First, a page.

Each dental laser is designed for a specific use, and dentists such as Dr. Tracey Tabor Williams employ more than one type of laser in their practices. Lasers intended for hard tissues (usually teeth) can be used to prepare a tooth for a filling, decrease tooth sensitivity, or locate small cavities before they become problematic. Lasers for soft tissues can be used to treat periodontal disease, provide cosmetic gum treatments, and conduct frenectomies. In addition, dental lasers may be employed as part of treatment for cold sores, sleep apnea, temporomandibular joint disorder, and tooth discoloration.
Each of these treatments requires the laser to accomplish specific tasks. For example, the Picasso Dental Laser employed by Dr. Williams is designed to treat periodontal issues, such as gum disease. In this application, a tiny fiber attached to the end of the laser is placed between the gums and the teeth, an area that is prone to bacteria buildup. Laser energy is directed into the area, killing bacteria. The procedure is virtually painless and much better for the health of the gums than traditional approaches.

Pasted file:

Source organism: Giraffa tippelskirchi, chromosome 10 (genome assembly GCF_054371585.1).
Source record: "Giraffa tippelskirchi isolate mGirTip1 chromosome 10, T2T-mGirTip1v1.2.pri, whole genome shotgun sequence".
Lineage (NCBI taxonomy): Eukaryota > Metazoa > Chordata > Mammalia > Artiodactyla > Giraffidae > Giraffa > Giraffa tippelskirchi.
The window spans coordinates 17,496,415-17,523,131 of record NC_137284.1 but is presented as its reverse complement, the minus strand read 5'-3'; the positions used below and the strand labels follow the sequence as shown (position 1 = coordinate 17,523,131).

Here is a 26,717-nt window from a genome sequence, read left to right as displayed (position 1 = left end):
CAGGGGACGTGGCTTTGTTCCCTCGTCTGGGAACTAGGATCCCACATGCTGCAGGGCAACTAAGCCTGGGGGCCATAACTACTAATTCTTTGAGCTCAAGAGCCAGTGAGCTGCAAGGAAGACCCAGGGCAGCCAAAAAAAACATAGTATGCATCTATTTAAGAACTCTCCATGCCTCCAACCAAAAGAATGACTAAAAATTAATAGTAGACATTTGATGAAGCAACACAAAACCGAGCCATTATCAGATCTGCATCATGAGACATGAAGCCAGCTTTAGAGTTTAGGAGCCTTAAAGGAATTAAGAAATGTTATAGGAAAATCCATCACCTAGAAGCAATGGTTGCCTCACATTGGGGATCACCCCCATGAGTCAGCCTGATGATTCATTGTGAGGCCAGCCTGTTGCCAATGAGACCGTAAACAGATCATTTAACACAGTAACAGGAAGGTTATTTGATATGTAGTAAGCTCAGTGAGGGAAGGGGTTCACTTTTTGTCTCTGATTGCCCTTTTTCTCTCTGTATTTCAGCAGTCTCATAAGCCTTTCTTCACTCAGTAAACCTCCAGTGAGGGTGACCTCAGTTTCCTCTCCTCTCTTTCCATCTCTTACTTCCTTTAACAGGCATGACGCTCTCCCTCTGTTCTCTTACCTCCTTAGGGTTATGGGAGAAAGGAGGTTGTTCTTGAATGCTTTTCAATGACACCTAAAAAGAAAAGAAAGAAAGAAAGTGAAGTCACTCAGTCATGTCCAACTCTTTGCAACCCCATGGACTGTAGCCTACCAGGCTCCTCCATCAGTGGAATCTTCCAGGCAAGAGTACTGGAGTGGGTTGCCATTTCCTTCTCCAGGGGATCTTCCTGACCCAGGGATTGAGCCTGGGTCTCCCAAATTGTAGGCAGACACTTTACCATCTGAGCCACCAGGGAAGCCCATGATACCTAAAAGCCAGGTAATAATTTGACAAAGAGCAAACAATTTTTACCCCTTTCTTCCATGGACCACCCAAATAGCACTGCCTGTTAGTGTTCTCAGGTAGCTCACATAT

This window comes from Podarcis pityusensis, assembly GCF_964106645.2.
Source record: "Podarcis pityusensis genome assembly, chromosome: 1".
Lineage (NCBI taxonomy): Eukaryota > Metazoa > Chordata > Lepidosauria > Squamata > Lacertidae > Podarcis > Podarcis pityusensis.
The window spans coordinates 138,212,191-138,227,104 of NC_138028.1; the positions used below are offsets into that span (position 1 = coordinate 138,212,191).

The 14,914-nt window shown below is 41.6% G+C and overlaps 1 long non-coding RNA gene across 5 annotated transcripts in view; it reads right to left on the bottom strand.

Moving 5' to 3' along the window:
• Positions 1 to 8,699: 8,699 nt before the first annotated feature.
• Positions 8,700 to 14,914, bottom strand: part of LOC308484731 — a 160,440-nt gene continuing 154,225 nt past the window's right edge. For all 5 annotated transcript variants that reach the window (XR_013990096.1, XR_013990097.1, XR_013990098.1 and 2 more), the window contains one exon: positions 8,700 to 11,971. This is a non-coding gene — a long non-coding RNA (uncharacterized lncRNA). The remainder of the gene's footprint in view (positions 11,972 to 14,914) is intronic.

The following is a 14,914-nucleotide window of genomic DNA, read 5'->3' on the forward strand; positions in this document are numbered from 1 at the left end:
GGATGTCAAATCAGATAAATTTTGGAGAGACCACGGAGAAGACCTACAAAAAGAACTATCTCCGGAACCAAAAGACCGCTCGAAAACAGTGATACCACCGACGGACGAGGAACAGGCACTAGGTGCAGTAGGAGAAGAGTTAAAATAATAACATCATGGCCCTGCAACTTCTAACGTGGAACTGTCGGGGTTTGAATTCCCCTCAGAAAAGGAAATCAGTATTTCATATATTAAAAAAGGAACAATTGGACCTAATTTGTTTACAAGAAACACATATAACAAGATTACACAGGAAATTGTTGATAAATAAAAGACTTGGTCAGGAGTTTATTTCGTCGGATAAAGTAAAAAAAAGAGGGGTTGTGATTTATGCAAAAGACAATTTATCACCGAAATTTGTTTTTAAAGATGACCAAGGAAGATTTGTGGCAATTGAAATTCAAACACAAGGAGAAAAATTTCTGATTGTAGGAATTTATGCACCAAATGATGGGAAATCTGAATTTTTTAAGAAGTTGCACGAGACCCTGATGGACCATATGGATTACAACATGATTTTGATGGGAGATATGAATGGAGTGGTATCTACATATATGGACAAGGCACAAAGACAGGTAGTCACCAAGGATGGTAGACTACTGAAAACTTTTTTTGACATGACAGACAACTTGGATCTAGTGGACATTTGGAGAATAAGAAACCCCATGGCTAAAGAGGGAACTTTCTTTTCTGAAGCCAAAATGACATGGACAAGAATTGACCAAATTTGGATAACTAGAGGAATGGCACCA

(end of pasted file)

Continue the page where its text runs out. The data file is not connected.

The Diagnodent Laser, also employed in Dr. Williams’ office, detects small cavities so they can be treated via minimally invasive techniques. A very low-intensity laser strikes the tooth, causing the by-products of tooth decay to react. Sensors on the device then look for the telltale chemical signature of a new cavity.
Another benefit of these lasers is their tissue specificity. Lasers intended to affect certain types of tissue have little or no effect on other types, leading to very precise and often painless dentistry. To see this principle in action, check out this instructional video on laser dentistry. In the video, a dentist shines a dental laser on a piece of paper with black text. The laser has a different effect on the plain paper than it does on the text.